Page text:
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Issue #5

Can a New App Create an Accessible Dating Scene?

John Loeppky

November 2, 2022

Jacqueline and Alexa Child, two white women with brown hair, stand in front of a green tree and grass. They are both smiling and are wearing matching black sweaters.
Courtesy of Dateability

Two Colorado Sisters Are Trying to Find Out

Dating as a disabled person is, broadly speaking, a dumpster fire. Two sisters are trying to change that. Alexa and Jacqueline Child started their dating app, Dateability, to create a space for disabled people that caters to their desires. According to Jacqueline, that means thinking disability-first rather than disability last.

“Just as Grindr is for the LGBTQ+ community, we want Dateability to be the app for disabled dating. I think so often, disability is on the bottom of, like, the inclusivity checklist… I think a lot of people forget to include disability in that conversation.”

But the project didn’t spring from just anywhere. Jacqueline says that it was after college that she started to realise just how ableist society could be, especially to disabled singles.

“Starting in my early 20's is when I really discovered just like, how mean people can be, how close-minded people can be, and I always struggled dating. Having to disclose my disability or just like even finding anyone who would simply understand it.”

Then came a string of Google searches, which she says always left her “freaked out” because of the amount of fetishizing these platforms were allowing. The journey towards creating Dateability started in earnest when Alexa, who identifies as an ally, saw her sister being pushed aside in a Colorado dating scene that she says doesn’t leave much space for a recent college graduate with a feeding tube.

“I kind of panicked for her because, in Colorado especially, a lot of the dating scene is focused on recreational outdoor activities, hiking, skiing together, paddleboarding, which she already can’t and doesn't do. So then that turns to, like, the more typical dating scene which revolves around food.”

You might expect a little trepidation when someone’s older sister moves from worrying about your dating life to suggesting a business venture (and there was). Jacqueline says that her first reaction was “How?”  But as conversations progressed and as their entrepreneur father gave them the sage advice to find a developer, Jacqueline says creating the app gave her a chance to feel more at home within the disability community.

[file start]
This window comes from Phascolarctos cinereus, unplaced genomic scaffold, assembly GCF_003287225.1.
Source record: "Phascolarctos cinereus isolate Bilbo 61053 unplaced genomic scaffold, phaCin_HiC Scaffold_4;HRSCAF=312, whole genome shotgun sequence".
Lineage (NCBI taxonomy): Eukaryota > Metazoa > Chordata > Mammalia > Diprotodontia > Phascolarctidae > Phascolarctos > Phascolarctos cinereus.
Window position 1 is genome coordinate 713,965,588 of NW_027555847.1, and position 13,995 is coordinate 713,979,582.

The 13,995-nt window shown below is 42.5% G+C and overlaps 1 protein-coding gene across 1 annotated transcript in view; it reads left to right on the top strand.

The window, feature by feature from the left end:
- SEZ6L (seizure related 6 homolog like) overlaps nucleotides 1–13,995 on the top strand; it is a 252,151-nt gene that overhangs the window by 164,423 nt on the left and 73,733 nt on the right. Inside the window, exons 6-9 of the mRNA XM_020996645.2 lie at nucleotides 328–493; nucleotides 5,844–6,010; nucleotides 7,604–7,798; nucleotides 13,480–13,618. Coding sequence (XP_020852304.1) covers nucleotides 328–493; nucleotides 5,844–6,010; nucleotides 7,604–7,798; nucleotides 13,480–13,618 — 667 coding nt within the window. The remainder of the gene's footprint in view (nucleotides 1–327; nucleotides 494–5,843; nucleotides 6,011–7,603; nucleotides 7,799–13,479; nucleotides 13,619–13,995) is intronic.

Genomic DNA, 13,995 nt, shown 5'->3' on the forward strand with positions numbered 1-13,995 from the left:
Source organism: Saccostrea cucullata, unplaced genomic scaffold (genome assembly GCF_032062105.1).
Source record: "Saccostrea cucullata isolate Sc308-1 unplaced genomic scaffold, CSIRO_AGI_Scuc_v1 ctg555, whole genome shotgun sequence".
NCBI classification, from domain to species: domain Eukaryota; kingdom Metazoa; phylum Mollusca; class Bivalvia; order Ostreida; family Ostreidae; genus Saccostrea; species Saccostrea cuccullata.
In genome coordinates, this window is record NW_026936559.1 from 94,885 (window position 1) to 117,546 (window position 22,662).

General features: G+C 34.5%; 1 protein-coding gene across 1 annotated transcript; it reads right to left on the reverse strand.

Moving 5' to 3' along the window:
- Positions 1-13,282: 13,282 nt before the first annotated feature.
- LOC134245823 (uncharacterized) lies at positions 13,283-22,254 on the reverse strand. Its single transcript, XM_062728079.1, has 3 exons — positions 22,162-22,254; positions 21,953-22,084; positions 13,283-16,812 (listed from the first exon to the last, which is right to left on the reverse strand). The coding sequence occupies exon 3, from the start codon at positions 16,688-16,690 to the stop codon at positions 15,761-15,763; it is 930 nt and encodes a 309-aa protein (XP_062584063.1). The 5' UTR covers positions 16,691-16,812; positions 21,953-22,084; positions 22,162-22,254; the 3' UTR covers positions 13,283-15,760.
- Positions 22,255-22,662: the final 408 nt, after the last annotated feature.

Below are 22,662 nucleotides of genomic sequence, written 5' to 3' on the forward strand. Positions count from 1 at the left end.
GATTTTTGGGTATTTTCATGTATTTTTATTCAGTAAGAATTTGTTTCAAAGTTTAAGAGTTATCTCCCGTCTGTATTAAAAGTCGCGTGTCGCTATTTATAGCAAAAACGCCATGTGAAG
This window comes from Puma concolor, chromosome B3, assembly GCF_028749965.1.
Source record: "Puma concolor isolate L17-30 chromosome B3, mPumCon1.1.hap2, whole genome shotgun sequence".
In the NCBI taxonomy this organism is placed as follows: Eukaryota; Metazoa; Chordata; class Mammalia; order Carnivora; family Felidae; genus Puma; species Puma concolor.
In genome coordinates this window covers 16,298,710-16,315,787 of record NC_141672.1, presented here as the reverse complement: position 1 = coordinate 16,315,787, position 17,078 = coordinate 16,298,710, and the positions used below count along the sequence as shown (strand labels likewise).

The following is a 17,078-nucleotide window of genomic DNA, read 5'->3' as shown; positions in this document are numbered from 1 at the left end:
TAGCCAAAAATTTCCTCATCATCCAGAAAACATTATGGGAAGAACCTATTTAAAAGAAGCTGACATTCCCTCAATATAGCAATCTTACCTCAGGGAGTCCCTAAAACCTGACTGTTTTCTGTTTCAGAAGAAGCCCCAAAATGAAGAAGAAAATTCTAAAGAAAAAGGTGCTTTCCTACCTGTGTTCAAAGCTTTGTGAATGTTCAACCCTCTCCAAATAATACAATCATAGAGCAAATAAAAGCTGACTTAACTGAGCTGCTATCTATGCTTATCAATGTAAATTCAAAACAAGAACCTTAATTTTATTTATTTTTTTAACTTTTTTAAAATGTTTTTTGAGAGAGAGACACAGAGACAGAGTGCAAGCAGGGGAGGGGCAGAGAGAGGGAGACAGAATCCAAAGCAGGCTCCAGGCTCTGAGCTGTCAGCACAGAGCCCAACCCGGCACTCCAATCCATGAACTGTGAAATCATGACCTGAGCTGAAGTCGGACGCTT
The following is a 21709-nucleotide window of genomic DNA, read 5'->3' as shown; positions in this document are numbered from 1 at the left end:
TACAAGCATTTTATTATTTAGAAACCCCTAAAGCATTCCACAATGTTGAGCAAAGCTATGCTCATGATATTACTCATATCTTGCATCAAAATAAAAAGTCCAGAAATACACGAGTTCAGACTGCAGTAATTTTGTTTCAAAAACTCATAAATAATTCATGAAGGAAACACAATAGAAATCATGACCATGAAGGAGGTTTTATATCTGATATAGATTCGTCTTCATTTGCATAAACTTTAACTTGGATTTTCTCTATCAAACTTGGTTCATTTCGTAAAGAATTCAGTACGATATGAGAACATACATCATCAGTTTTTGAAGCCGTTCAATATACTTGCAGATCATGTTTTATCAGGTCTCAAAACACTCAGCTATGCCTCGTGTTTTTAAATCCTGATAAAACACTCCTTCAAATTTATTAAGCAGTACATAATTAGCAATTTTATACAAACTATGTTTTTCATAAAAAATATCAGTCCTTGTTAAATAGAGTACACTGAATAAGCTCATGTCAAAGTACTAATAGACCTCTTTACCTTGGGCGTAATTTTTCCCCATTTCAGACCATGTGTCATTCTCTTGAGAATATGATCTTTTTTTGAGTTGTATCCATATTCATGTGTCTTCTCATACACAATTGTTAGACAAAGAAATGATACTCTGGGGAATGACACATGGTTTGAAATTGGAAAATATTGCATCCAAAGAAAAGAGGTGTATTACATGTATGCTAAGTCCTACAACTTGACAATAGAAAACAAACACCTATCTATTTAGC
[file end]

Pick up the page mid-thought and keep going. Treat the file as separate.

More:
“I think I always felt like I am a part of the disability community. But I also don't know many people who are also disabled. And so it was something that I felt like I was a part of, but also, like, not an insider. And I was just really excited to feel like I will potentially make a difference.”

The app had its North American launch in Mid-October and has already garnered around 500 users, according to the founders. There’s community concern, as with any app that is meant to create space for disabled people, about what levels of protection the app can offer against abusers and devotees – people who fetishize disabled people. Jacqueline says that their approach to safety, at the moment, is more general.

“...Our current safety practices include educating our users on safe dating tips using the app (there’s a section specifically for tips and resources) and social media— we have a 'contact us' form and a block/report button on every profile, which we review promptly. Any consensual relationship is permitted, whatever type that may be! We hope that Dateability becomes so mainstream that it is the place the disabled/chronically ill population go to find meaningful relationships.”

As with any application looking to expand at scale, the Childs are keenly aware that success will necessitate more users than they currently have. Jacqueline puts their current goal in the hundreds of thousands, saying that she hopes to put the experience on par with industry behemoths like Bumble or Hinge. Alexa, meanwhile, puts that goal into the millions. Both have committed to there always being a free version of the app, and both hope that success at this early stage could lead to sustainable advertising. Those ad dollars, in an ideal world, would come from not just mainstream, non-disability focused brands, but also companies like Tommy Hilfiger and their adaptive line. Whatever the future holds, Jacqueline says that disabled leadership will always be at the foundation.

"I think it's really important that in whatever direction this goes, whether we end up selling the company for billions of dollars or whatever, that is run by someone who has a disability. Far too often we get things that are tailored towards people who are disabled, but not by disabled people…And whether that person has a chronic illness, physical disability, intellectual disability, mental health issues, it's really really vital that there's always going to be someone who can relate and use that app behind it.”

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